Travel and commuting and its impact on substance use.

Do you suffer with jet lag, car and bus lag, or train lag, and find yourself self-medicating for the disorienting symptoms of the lag blues of fatigue, malaise, lack of motivation, frustration, anger, anxiety, and agitation?

Margaret Fetting, Ph.D., is a professor at the USC School of Social Work and the author of Perspectives on Substance Use, Disorders, and Addiction.

Editor: Nadeem Noor

Most of us commute to work by car or bus, sometimes for up to three hours a day.  Many of us travel weekly for business by plane or train.  Global opportunities invite more and more of us to travel by international air for business as well as for pleasure, vacation, and relaxation.  We are on the move much of the day, traveling well beyond the familiarities of our homes and local communities.  We cross time zones, neighborhood zones, county and state zones for employment, and sometimes for relaxation.  As a consequence, many of us live with the lag blues.

Let’s look at this word, lag—to lag is to fall behind, not keep pace with ourselves, struggle, and hang back.  In short, lag suggests that we fall out of balance with our natural, physical, and mental equilibrium.  Travel and commute these days require that we abandon our comfort zones.  Instead, we feel we must endure distress and discomfort on a daily basis.  Most of us overlook the disorienting symptoms involved in preparing and recovering from commuting and traveling.  The stresses involved include packing a suitcase for a trip; remembering to bring a gym bag for after-work exercise; making sure children and spouses at home have lunches and dinners, school transportation, playdates, and doctors’ appointments covered; figuring out alternatives when something important is left behind; being stranded in delay on freeways, highways, or runways; anticipating heavy rains, heat, or blizzards; equipment failure; and forever traveling with the question, “Are we there yet?”

We are more and more asking ourselves to live in ways that are not simpatico with our psychobiological wiring.  We are not equipped to handle these stresses and also remain in a balanced state of mind.  We often reach for alcohol, drugs, food, smartphones, and other compulsive processes to soothe the grossly unpredictable, disorienting, and dislocating effects of our lag travel.  All too often, we carry a goodie bag of unhealthy snacks in the car, stop for fast food on the highway, head for the snack bar or the lounge in the airport, mindlessly refresh Facebook and endlessly surf the web, or dangerously carry a flask or a joint on our person—all to quiet the physical and psychological discomfort of these commuting and traveling demands.


Sheila – Car Lag

Sheila, a patient in my private practice, moved to northern California. We continued conducting therapy sessions over the phone.  Sheila has always loved horses.  She has ridden most of her life, and now lives and works as a lawyer in San Francisco.  She has two horses that she stables two hours out of the city—the board is much less costly.  She travels to her horses every weekend and rents a room in a family home near the barn—also less expensive than an apartment or hotel room.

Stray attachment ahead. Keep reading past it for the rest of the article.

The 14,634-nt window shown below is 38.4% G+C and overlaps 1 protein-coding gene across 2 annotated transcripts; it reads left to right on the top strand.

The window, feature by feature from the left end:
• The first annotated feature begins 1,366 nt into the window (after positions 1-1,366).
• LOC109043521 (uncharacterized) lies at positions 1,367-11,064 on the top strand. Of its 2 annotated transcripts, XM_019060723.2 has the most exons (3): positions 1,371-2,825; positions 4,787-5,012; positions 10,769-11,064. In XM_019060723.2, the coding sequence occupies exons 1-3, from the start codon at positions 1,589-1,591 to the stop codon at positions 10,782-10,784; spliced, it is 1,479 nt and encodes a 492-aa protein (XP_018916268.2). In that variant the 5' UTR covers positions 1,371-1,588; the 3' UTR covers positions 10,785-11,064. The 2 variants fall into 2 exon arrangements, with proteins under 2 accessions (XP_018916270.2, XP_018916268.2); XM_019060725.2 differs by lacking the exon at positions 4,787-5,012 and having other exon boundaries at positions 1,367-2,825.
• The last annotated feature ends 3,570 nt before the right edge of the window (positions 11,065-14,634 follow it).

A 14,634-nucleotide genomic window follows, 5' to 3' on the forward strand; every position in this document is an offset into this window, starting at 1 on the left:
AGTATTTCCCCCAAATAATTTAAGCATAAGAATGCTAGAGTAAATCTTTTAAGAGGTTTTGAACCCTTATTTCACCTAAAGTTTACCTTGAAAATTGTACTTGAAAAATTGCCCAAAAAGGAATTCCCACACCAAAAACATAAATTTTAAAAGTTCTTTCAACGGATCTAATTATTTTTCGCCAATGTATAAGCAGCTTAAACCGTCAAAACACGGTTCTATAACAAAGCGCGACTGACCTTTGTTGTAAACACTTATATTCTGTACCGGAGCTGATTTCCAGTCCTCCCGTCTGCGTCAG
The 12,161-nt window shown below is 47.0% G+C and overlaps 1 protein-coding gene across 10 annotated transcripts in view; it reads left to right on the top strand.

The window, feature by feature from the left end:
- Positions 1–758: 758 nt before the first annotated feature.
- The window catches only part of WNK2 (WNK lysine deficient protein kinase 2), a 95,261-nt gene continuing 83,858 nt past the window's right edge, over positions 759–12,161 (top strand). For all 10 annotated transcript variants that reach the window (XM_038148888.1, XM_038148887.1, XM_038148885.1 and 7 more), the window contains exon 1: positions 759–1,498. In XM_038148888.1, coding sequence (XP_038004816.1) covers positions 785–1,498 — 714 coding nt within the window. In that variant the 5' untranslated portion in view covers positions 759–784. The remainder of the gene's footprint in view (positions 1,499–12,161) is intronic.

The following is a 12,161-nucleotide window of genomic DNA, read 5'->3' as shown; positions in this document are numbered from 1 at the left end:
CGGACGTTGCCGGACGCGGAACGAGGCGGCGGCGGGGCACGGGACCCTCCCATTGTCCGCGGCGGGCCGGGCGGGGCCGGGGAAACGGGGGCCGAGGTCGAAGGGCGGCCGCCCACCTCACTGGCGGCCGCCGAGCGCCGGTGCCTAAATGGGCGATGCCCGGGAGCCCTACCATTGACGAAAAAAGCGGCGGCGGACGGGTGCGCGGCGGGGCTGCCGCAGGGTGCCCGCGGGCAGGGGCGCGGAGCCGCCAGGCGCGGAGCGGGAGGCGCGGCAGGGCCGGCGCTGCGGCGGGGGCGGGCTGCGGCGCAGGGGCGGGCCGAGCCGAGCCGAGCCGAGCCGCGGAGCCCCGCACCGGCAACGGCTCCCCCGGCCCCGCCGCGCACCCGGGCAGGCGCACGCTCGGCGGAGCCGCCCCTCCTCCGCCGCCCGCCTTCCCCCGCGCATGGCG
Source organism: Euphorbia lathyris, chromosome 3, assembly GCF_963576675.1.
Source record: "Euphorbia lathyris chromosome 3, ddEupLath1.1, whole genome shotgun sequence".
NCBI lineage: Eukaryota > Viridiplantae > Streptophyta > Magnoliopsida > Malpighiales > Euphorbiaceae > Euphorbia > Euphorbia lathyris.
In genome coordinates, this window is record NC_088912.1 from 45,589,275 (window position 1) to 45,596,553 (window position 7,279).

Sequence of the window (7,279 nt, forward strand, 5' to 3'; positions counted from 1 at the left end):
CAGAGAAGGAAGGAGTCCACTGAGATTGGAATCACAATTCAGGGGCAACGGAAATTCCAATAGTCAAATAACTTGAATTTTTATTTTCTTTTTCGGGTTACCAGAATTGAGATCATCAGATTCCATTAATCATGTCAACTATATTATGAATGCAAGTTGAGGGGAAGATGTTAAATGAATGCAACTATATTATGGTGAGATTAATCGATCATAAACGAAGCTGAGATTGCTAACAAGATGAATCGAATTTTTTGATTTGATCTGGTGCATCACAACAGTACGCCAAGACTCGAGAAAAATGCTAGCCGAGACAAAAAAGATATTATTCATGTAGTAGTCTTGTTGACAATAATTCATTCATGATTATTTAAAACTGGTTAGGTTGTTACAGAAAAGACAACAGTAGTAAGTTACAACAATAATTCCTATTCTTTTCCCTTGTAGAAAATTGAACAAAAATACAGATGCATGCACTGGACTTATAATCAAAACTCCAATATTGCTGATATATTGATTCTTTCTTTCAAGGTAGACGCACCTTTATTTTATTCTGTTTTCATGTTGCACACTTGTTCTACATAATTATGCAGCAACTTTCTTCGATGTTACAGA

Every Thursday evening, she packs an equestrian suitcase.  Even after all these years, she still forgets things, and also continues to lose things along the way.  Every Friday afternoon, she faces her dreadful rush hour commute, and arrives at the barn usually drained, but feels compelled to ride at least one of her horses.  Later, she arrives in her room, unpacks, and heads out to the local market in search of some healthy fast food.

Over the years, she has developed a real loathing about the commute, and recently pays more attention to her agitated anticipation for her two glasses of wine after her Friday rides, and her more entrenched habit of compulsively eating French fries and snacks instead of a balanced and healthy dinner.  Her lack of impulse mastery begins to disturb her, and more and more she is able to viscerally and emotionally connect the stresses of the packing, unpacking, and the unfamiliarity with her increased desire to self-medicate.

Sheila is a classic example of an individual who suffers from car lag.  The disquieting experience continually throws her out of physical and mental balance, and she discovers that self-medicating with food and wine restores her to some sense of equilibrium.  As she became more and more conscious of lag effects and registered their impacts, she began to feel as if she had room for some questions:  Is this lifestyle working for me?  How is this impacting my physical and mental health?  What am I doing to myself?  Are there alternatives?

These questions scared Sheila.  She loved her horses, her profession, and so many times she told me in therapy that “the eating and drinking are not that bad.”  Ed Khantzian (1999), founder of the self-medication hypothesis, succinctly articulates why Sheila is unable to dismiss impulses and indulgences whose consequences are harmful.  Without an energized sense of her own value, she is unable to anticipate, articulate, and register the real physical and psychological dangers of her lifestyle.  As a therapist, I held and heard her anxieties about feeling unable to imagine another lifestyle.  I felt her desperation to make her choices work, regardless of the self-destruction that these incurred, and I felt her terror to acknowledge the destructive costs.  I felt her tenacity to hold on to her commute at all costs.  In hearing so deeply, I transferred back to her my libidinal energy of non-judgmental interest and concern.  She began to internalize this energy and, indeed, began feeling her own self value with an increased ability to acknowledge the destructive consequences of her lifestyle choices.  With an increased sense of self worth, Sheila became invested in making more moderate choices about her wine and food.  She recognized the symptoms of her car lag and began making alternative decisions—decisions she felt unable to make months before.  These included leaving later on Friday evening to avoid the edgy frustrations of a rush hour commute; reconsidering her decision to ride her horses on Friday night or Saturday; buying and stocking up on healthy foods in her room; embracing her car lag symptoms, including frustration and fatigue, a dizzying disorientation, anger, and anxiety.  Sheila began to connect her dismissal of the existence of these emotional states with the need to self-medicate with wine and junk food.  Sheila continued be more conscious about her decisions.

Elizabeth and David – Train Lag